Tuesday, 2 June 2020

Planning a gradual and cautious ramp-up for resuming hospital services


Our everyday lives have changed dramatically with the COVID-19 global pandemic and the same is true for hospital operations. Over the past two months, Muskoka Algonquin Healthcare (MAHC) has been nimble to implementing service changes to do our part to contain community transmission of COVID-19, to preserve critical resources for when they are most needed, and most importantly to keep our patients, staff and physicians safe. 

To ensure hospitals in Ontario had enough beds to care for a surge of COVID-19 patients, scheduled, non-urgent surgeries and procedures were paused in mid-March. Visitor restrictions were implemented, and our hospital auxiliary members stepped away from their volunteering duties. We put in place screening measures and made infrastructure changes to be able to expand our limited number of private rooms to meet isolation precautions for a highly infectious virus. Though it may have seemed that scaling back services meant less activity in the hospitals, our teams were implementing and adjusting to doing different things, or at a minimum doing things differently. Every function changed in one way or another. It was not business as usual for our staff, and I am exceptionally proud of every member of our team for their hard work, dedication and courage during an incredibly unprecedented and extraordinary time.
Redeployed Diagnostic Imaging staff spend time "spring cleaning",
 safely purging thousands of imaging films that no longer
have to be stored under health information retention rules.
As the Province of Ontario takes steps to reopen the economy, the health care world is also assessing its readiness and preparing plans for a gradual and cautious reopening process. This will not happen with the flip of a switch, nor will it be a one-size-fits-all ramp-up plan. We all must recognize the pandemic continues while we co-exist with COVID-19, safety precautions will continue for some time, and there will be a new normal for all of us.
Hospitals and their regional partners are figuring out together where, when and how scheduled care can safely resume for waiting patients. We appreciate the frustration and angst that delays in care have caused, and we too want to provide care as soon as possible. Regardless, our top priority is to make sure everyone will be safe when they return to the hospitals, and this includes making more changes that will protect against the spread of the virus, like respecting the ongoing need for physical distancing and other public health measures. Recovery planning is not just about restoring what we had the way it was, but also about rethinking and redesigning how we provide care in the future to reduce safety risks, embrace virtual care, and remain ready to respond to unexpected COVID-19 surges.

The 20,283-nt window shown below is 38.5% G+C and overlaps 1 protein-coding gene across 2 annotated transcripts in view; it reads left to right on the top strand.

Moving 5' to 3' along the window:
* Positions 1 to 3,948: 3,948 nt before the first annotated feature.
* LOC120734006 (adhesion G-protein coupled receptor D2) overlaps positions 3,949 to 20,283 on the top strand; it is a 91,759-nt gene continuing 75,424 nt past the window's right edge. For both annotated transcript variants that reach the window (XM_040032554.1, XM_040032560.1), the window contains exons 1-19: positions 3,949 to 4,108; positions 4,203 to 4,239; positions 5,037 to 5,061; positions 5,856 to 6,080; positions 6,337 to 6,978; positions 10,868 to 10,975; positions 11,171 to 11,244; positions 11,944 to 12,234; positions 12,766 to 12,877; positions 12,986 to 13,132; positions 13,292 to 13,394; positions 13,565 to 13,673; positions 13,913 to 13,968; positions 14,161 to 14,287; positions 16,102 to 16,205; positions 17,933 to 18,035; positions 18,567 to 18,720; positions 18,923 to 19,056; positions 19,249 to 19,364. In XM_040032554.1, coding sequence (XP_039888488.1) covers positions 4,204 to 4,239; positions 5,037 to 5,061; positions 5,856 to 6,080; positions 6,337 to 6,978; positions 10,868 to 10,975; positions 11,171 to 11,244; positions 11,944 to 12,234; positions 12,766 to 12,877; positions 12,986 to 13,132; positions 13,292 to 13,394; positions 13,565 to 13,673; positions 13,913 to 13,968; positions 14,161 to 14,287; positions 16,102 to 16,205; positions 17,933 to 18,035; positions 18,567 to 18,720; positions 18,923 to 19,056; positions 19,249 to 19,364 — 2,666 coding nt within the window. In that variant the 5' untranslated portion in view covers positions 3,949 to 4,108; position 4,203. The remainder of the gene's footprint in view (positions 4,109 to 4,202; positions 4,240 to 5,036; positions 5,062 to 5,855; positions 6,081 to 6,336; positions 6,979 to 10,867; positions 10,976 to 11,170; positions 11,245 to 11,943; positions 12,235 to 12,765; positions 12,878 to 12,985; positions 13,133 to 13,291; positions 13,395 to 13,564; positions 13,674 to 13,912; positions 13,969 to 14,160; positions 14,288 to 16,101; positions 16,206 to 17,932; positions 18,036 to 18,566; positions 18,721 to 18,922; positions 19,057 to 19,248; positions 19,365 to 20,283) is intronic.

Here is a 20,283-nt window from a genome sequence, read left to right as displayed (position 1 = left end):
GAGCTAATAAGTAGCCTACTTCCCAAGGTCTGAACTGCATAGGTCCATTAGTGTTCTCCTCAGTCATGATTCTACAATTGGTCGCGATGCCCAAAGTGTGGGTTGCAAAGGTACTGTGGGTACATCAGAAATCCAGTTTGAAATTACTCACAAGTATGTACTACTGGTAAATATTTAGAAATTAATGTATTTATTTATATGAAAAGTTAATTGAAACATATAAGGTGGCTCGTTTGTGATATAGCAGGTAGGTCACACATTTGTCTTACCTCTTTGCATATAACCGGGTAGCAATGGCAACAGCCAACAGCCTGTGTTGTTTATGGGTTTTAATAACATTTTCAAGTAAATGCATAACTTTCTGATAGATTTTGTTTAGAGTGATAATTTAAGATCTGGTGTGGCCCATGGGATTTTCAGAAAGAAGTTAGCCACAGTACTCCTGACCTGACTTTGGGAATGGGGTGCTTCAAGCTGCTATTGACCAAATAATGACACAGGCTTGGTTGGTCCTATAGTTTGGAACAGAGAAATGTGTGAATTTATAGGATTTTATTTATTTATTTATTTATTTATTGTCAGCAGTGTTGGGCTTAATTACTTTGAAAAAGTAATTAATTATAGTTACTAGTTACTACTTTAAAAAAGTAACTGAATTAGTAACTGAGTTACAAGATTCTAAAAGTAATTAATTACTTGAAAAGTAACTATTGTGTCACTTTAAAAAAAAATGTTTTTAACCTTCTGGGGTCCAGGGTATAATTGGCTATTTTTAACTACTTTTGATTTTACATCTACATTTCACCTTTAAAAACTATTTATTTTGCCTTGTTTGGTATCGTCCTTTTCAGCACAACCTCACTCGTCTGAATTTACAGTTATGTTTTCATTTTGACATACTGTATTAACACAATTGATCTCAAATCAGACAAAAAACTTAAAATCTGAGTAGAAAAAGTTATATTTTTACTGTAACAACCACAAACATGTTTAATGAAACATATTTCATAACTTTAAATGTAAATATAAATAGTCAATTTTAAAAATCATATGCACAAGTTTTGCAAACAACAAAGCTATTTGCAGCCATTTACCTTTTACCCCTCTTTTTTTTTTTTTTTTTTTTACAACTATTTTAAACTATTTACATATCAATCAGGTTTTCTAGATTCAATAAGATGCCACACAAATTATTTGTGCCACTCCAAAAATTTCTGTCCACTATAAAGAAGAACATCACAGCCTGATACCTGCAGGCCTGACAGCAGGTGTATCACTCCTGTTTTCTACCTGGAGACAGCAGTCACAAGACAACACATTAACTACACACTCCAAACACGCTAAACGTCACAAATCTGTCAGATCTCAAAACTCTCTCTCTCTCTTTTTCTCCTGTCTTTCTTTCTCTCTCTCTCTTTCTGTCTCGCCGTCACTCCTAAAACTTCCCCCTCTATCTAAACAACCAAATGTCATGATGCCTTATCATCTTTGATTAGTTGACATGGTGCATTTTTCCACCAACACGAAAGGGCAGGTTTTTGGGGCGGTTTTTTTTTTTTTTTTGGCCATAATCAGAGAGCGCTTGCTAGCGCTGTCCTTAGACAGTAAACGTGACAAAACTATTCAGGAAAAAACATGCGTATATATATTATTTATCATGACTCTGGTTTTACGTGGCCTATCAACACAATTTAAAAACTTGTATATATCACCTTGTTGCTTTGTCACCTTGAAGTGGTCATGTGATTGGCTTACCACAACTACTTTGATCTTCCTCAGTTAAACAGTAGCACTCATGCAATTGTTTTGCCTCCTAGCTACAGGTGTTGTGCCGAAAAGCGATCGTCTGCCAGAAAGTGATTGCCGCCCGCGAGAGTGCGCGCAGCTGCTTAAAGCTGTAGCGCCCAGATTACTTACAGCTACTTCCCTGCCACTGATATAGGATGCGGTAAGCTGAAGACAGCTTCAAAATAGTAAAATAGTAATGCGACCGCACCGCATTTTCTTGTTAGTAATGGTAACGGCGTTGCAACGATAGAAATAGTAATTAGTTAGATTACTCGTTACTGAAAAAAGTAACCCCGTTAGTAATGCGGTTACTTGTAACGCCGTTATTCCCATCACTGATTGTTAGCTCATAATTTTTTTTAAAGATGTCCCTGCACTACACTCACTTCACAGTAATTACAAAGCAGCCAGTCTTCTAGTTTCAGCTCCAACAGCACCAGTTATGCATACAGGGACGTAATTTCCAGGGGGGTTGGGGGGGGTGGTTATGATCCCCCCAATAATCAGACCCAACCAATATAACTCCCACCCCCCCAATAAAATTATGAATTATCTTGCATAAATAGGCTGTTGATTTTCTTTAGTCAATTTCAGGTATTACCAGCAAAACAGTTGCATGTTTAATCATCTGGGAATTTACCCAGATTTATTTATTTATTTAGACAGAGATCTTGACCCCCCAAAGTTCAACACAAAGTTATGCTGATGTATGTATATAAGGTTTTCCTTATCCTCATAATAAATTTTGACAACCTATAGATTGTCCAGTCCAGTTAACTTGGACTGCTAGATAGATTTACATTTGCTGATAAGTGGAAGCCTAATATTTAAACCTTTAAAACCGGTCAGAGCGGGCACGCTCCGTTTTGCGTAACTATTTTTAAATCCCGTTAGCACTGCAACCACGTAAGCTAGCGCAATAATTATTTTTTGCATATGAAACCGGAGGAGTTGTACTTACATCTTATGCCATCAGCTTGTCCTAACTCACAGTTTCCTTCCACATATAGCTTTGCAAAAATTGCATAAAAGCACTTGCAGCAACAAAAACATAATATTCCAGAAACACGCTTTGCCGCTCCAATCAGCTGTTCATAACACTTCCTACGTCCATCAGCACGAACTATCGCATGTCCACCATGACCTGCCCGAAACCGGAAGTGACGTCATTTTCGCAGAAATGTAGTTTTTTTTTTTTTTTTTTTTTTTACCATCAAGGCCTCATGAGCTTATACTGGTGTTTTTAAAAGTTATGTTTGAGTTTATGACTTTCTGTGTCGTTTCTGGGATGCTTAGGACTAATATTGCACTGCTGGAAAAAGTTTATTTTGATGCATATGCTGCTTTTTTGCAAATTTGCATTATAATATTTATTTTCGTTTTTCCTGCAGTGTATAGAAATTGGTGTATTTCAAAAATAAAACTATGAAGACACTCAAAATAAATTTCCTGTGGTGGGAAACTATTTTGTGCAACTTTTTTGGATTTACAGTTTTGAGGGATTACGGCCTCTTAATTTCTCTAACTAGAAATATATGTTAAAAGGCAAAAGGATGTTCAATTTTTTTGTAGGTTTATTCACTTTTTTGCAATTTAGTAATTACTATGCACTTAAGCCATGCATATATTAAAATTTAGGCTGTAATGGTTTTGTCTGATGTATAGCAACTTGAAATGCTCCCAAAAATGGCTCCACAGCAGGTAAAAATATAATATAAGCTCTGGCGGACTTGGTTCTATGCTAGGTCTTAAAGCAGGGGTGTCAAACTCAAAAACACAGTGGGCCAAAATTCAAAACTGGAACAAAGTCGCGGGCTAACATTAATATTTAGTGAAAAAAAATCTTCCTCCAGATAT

The government, which must approve our plan, has set out strict criteria that must be met before hospitals can resume elective surgeries. For example: the number of COVID-19 cases in the region must be manageable; hospitals must ensure they have enough protective equipment, medication, staff and community-based services to care for recovering patients; and we can’t start to ramp-up if our inpatient occupancy rate is above 85 per cent.
This message reinforces that health care has changed dramatically over the past two months, resuming services will take weeks not days and hospital operations will look very different as we move forward. At the appropriate time, patients will be contacted by the hospital or their physician’s office to advise them when their procedure will be scheduled. And in the meantime we encourage everyone to continue with self-isolation precautions to reduce the risk of exposure to COVID-19, continue to flatten the curve and avoid the potential for a second wave. Stay updated as the situation at MAHC changes by visiting www.mahc.ca/COVID-19/

Monday, 27 April 2020

MAHC Board’s Message to Our Communities


Phil Matthews
This blog prepared by Phil Matthews, Chair of the MAHC Board of Directors

As Chair of Muskoka Algonquin Healthcare’s Board of Directors, I am so impressed and humbled by the efforts of our health care teams in combatting COVID-19. During this crisis, the Board has been kept up to date on the pandemic preparations and status at the hospitals and has moved to virtual meetings like so many of you. Even while physically distant from the hospitals, we are well aware of the exceptional efforts being made by all members of the MAHC team.